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Recently I was in a discussion where the other party challenged me on the role of emotions in B2B customer experience. The quotation was along the lines of “B2B customers base their purchase decision on excels, not on emotions”. As a customer experience professional with a multiple-year background in B2B I felt the topic, at first, somewhat controversial. Are B2B customers logical creatures who base their decisions on excel and ROI calculations while B2C customers are irrational, materialist and easily lured? Is there room for emotions in B2B customer experience?

Customer experience constitutes of three dimensions: effectiveness (did I get the value I expected?), easiness (how much effort did it require?) and emotion (how did I feel as a result?). According to different sources two third of customer experience is emotional. This applies to both B2B and B2C. So, if we look at this finding closer, surely emotions are impacting customer experience both in B2B and B2C. But are there differences between the two that we should consider?

To approach the topic, let’s spend a moment to think who the customer is. When we say B2B customers we refer to companies of different size and nature. Is customer a company then? Yes and no. In B2B it is sometimes difficult to pinpoint whose customer experience are we aiming to improve – should we focus on the decision makers who make the purchasing decision, or influencers who spend no money but play a crucial role in the early part of the customer journey by recommending & guiding the customer? What about the end users in B2B – should we also understand and address their experience as a customer’s customer? And not to forget partners, such as contractors who often play a crucial role in the customer interface. It already looks like there are quite many different actors involved when referring to B2B and not a single “customer” we could easily pinpoint. All these actors have a role along the B2B customer journey, which itself is more than a purchase journey – it is a partnership journey between different actors.

B2B customer experience is often about personal, long-lasting relationships that are built on trust and customer value. Companies are reluctant to change partners who provide personal, relationship-based service and understand what ultimately brings value to the customer. B2B customer relationship could be seen as a marriage. If you find a partner who listens to you, supports you, and who you can trust, you will be reluctant to change. Certainly, B2B customers base their purchase decisions on logic and need, but this is not enough to make someone a loyal customer. Here is where emotional part and relationship come into picture. It is no wonder that most B2B companies spend a lot of time and effort into building and nurturing their customer relationships in a personal level.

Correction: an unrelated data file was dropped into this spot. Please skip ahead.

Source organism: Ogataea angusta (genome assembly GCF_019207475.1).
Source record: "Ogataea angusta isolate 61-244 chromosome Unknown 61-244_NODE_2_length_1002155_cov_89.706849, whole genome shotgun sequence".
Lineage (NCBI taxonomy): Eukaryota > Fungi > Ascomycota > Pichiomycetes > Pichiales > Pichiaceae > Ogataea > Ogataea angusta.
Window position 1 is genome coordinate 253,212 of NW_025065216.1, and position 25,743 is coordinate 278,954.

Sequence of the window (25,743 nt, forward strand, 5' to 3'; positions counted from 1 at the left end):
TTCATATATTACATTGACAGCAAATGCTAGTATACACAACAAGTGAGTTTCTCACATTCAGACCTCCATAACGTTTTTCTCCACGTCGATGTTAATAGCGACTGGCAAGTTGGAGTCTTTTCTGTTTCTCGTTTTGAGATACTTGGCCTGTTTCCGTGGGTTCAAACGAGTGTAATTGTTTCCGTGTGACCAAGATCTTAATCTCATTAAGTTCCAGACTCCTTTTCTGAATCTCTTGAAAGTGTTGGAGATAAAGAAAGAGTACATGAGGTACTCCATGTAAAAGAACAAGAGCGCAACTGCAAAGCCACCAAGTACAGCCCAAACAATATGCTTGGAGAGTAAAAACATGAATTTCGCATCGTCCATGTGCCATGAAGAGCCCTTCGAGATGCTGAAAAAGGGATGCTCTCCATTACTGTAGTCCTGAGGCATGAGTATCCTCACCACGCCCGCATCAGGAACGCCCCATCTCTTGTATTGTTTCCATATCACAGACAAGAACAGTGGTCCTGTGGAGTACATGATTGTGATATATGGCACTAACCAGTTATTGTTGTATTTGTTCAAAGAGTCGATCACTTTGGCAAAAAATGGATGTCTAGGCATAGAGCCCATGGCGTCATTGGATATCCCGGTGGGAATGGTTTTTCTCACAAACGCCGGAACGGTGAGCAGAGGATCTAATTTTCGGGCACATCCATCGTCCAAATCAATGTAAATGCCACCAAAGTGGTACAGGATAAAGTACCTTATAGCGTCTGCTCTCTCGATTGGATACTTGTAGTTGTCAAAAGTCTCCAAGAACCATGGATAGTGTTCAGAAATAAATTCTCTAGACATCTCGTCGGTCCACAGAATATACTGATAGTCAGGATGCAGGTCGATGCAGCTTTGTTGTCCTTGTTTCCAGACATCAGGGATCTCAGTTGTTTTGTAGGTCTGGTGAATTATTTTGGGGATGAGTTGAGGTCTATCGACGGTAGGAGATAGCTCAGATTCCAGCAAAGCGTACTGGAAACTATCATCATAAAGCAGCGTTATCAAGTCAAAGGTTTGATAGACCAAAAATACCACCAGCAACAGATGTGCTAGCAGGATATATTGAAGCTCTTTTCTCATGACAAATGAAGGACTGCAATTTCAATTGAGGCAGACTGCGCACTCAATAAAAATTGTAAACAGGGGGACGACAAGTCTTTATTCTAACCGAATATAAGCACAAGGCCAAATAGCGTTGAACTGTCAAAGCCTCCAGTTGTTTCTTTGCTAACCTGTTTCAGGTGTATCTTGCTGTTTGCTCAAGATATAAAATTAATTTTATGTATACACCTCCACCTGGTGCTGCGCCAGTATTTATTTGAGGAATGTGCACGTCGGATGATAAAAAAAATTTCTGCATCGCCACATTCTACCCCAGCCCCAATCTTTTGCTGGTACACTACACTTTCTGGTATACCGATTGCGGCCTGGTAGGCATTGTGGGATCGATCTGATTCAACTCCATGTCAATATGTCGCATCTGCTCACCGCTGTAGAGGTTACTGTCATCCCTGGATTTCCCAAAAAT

In B2C the customer is easier to understand. It is you and me, consumers. A consumer decides to purchase and completes a transaction with a company. Typically, there are no third parties involved in the process. Customer journey is mostly linear and focused on the purchase and use of a product or a service, with clear start and end points.

In B2C emotion is about brand and impulses. As consumers we are directed towards instant satisfaction and positive emotions. Companies want us to spend and buy more. If we are feeling down, a new pair of shoes can instantly lift our emotions up. Customer journey in B2C is a purchase journey, focused on transactions. As consumers we don’t always know what we want tomorrow and are fast to change our preferences. The relationship is not similar as in B2B (“marriage”) but rather transactional and based on emotions and materialism. We frustrate and get excited easily, and a good B2C marketing knows how to appeal to our vanity, interests, and even unexpressed wishes.

 

Getting back to my initial discussion on whether emotions play a role in B2B similarly as in B2C the answer is yes, and no. The key aspect – two third of customer experience is emotional, applies to both. As humans we remember experiences that provoke emotions, good or bad. In the end, B2B customers are not faceless accounts but there is always a connection between humans. B2B companies who connect with their customers in an emotional level, and understand the expectations, wishes and emotional pain points of their customers and actors involved, have the tools to build superior customer experience. This kind of thinking requires going beyond processes and products – to the moments that truly matter to the customer. Whereas in B2C customer journey can be approached with a transactional view, in B2B the journey needs to be seen through partnership. The key is to understand what emotion means in B2B context – it is about trust and being a partner. Understanding what brings value to the customer and being a partner in delivering that value is a solid proof that the relationship works and is worth maintaining.

Jaa:

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